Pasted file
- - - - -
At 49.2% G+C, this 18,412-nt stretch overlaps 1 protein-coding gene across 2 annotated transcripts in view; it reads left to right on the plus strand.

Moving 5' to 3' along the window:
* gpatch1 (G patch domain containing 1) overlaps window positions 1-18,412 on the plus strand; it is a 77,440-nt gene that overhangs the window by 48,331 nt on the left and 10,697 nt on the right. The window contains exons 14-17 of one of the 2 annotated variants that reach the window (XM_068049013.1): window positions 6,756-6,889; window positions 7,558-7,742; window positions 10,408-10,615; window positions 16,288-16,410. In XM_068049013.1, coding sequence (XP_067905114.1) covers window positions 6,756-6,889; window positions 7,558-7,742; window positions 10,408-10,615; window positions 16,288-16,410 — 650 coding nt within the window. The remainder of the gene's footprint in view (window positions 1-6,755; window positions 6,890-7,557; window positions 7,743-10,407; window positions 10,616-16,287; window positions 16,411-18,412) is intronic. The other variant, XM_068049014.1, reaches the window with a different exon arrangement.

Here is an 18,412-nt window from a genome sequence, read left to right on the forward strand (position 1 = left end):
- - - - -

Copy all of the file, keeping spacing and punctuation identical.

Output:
At 49.2% G+C, this 18,412-nt stretch overlaps 1 protein-coding gene across 2 annotated transcripts in view; it reads left to right on the plus strand.

Moving 5' to 3' along the window:
* gpatch1 (G patch domain containing 1) overlaps window positions 1-18,412 on the plus strand; it is a 77,440-nt gene that overhangs the window by 48,331 nt on the left and 10,697 nt on the right. The window contains exons 14-17 of one of the 2 annotated variants that reach the window (XM_068049013.1): window positions 6,756-6,889; window positions 7,558-7,742; window positions 10,408-10,615; window positions 16,288-16,410. In XM_068049013.1, coding sequence (XP_067905114.1) covers window positions 6,756-6,889; window positions 7,558-7,742; window positions 10,408-10,615; window positions 16,288-16,410 — 650 coding nt within the window. The remainder of the gene's footprint in view (window positions 1-6,755; window positions 6,890-7,557; window positions 7,743-10,407; window positions 10,616-16,287; window positions 16,411-18,412) is intronic. The other variant, XM_068049014.1, reaches the window with a different exon arrangement.

Here is an 18,412-nt window from a genome sequence, read left to right on the forward strand (position 1 = left end):